Sgarbossa EB, Pinski SL, Barbagelata A, et al. Electrocardiographic diagnosis of evolving acute myocardial infarction in the presence of left bundle-branch block. N Engl J Med. 1996 Feb 22;334(8):481-7.
What we already know about the topic: When a patient presents with acute myocardial infarction (AMI), time is myocardium – that is, the patient should receive coronary reperfusion therapy (catheterization or thrombolysis) as soon as possible. The presence of a left bundle branch block (LBBB) on ECG makes the ECG more difficult to analyze for signs of ischemia.
Why this study is important: This study attempts to identify ECG characteristics consistent with AMI in patients with acute chest pain whose ECGs also include a LBBB. Diagnosing AMI faster and more accurately in these patients gives them a better chance for a good outcome.
Brief overview of the study: First, the authors used a derivation sample to determine criteria for the diagnosis of AMI in the presence of LBBB. Their study group consisted of the North American patients in the GUSTO-1 trial who had both enzyme-confirmed AMI and LBBB on ECG. The control group consisted of randomly selected patients with stable coronary artery disease and LBBB from the Duke Data-bank for Cardiovascular Disease. Each ECG was interpreted for signs of myocardial injury by one of four cardiologists, who were blinded to the patients’ diagnoses. Signs of myocardial injury were then arranged in different combinations to maximize specificity for diagnosis of AMI. The most specific set of criteria were: 1) ST segment elevation > 1 mm and concordant with QRS complex (5 points), 2) ST-segment depression > 1 mm in lead V1, V2, or V3 (3 points), or 3) ST-segment elevation > 5 mm and discordant with QRS complex (2 points). A score of > 3 points was 90% specific for diagnosis of AMI. The criteria were then tested in a validation sample, which consisted of 22 patients with enzyme-proven AMI and 23 patients with unstable angina. The index score correctly classified 67% of patients in the validation study (84% had been correctly classified in the derivation sample).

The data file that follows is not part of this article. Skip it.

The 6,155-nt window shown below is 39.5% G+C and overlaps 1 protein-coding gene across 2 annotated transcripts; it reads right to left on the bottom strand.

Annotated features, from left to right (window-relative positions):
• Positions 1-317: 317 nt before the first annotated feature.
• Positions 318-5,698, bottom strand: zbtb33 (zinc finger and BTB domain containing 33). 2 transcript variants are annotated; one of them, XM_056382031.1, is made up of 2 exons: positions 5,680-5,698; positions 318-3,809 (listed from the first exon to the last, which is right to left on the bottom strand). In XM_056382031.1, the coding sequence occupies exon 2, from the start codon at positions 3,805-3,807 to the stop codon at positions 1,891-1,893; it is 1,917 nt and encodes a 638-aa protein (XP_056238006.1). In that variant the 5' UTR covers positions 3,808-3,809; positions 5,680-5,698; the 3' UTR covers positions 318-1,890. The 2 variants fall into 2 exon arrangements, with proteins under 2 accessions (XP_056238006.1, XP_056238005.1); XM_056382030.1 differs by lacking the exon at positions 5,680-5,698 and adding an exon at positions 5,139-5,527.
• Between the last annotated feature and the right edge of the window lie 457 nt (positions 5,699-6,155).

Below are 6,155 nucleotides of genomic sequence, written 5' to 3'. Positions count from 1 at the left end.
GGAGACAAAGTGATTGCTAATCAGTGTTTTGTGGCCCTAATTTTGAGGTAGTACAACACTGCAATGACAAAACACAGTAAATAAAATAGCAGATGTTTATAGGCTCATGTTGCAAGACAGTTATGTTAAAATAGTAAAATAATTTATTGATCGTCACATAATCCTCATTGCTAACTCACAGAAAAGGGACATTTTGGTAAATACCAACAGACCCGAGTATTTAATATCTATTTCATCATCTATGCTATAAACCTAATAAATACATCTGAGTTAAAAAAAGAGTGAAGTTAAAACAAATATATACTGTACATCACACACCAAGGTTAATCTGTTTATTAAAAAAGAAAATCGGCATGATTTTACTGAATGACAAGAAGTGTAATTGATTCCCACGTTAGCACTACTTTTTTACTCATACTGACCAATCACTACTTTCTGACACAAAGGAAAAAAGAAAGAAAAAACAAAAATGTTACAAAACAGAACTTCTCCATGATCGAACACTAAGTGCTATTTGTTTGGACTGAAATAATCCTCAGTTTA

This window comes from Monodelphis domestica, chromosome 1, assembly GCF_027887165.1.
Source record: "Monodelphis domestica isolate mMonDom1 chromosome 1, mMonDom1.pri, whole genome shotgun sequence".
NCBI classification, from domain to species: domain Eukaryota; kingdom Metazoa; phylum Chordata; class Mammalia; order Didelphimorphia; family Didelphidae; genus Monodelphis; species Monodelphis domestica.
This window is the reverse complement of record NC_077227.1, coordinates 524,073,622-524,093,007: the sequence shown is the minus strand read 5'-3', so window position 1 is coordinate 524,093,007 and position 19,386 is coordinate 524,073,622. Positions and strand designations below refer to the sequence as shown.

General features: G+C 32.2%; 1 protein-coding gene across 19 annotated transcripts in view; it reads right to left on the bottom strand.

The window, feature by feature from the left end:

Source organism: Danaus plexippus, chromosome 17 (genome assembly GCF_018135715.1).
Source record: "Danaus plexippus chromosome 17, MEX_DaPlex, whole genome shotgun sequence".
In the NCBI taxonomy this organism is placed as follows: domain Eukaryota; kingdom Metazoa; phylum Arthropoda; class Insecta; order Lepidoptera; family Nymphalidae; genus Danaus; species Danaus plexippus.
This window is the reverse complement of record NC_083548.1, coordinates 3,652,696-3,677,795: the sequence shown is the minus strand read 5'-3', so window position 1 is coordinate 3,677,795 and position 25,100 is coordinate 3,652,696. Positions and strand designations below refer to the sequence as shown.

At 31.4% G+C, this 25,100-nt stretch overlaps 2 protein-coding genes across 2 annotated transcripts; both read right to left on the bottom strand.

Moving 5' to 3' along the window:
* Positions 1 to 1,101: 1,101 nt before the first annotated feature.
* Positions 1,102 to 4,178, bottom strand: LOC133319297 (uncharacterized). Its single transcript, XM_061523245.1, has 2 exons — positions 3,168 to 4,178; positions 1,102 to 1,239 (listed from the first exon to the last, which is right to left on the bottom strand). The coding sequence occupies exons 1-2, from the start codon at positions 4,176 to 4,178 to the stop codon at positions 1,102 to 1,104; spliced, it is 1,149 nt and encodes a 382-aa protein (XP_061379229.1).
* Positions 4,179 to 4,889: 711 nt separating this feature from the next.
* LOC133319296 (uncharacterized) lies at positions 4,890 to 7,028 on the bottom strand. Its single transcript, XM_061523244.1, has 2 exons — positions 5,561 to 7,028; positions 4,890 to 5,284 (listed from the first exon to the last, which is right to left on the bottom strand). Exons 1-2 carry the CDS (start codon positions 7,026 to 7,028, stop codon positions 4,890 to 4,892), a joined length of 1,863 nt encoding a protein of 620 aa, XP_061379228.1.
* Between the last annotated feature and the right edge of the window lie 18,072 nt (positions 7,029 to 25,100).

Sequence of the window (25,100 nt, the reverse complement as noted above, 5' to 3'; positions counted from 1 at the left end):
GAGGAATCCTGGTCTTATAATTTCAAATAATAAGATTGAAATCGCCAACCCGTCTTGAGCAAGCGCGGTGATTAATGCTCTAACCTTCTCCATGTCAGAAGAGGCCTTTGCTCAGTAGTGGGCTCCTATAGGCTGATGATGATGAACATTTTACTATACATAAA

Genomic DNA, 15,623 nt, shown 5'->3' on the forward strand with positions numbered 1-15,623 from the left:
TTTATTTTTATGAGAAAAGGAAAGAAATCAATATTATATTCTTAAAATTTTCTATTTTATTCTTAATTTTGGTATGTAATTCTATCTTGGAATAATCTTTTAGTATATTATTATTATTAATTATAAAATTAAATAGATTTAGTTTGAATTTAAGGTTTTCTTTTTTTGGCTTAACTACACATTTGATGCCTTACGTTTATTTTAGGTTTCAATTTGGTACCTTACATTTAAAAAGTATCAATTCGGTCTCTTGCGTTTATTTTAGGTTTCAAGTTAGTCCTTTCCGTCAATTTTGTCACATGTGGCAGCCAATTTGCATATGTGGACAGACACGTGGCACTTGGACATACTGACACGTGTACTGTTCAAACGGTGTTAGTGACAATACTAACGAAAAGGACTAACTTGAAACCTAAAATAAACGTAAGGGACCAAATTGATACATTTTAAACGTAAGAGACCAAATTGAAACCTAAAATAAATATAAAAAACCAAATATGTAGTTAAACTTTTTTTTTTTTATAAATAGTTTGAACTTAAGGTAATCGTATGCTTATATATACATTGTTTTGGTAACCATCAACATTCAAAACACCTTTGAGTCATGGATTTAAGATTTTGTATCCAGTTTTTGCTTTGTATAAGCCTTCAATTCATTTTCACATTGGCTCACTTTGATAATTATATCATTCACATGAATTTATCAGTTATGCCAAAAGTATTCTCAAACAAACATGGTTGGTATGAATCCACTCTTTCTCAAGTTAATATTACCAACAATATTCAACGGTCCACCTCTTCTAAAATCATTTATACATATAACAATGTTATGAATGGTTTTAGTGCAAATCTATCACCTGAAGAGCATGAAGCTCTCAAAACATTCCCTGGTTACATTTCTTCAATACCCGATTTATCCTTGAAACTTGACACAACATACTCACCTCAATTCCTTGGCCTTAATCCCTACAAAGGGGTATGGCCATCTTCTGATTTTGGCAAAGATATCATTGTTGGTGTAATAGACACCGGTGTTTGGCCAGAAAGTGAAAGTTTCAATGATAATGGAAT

Limitations: The study did not attempt to distinguish between new and old LBBBs. The authors postulated at the time that in clinical practice, an old ECG would rarely be rapidly accessible anyway. With the near-complete use of electronic medical record systems, this is no longer the case. The ECG readers in this study were all cardiologists, not emergency physicians. Finally, choosing 5 mm for the necessary amount of discordant elevation is somewhat arbitrary. The modified Sgarbossa criteria (Smith et al, 2012) are unweighted, and attempt to improve diagnostic utility by replacing criterion #3 with the following: > 1 lead anywhere with > 1 mm of ST segment elevation and proportionally excessive discordant ST elevation, as defined by > 25% of the depth of the preceding S-wave.
Take home points: The Sgarbossa criteria are a useful tool when faced with a patient with chest pain who also has a LBBB. Use these rules to help you decide whether the patient’s ECG is consistent with AMI.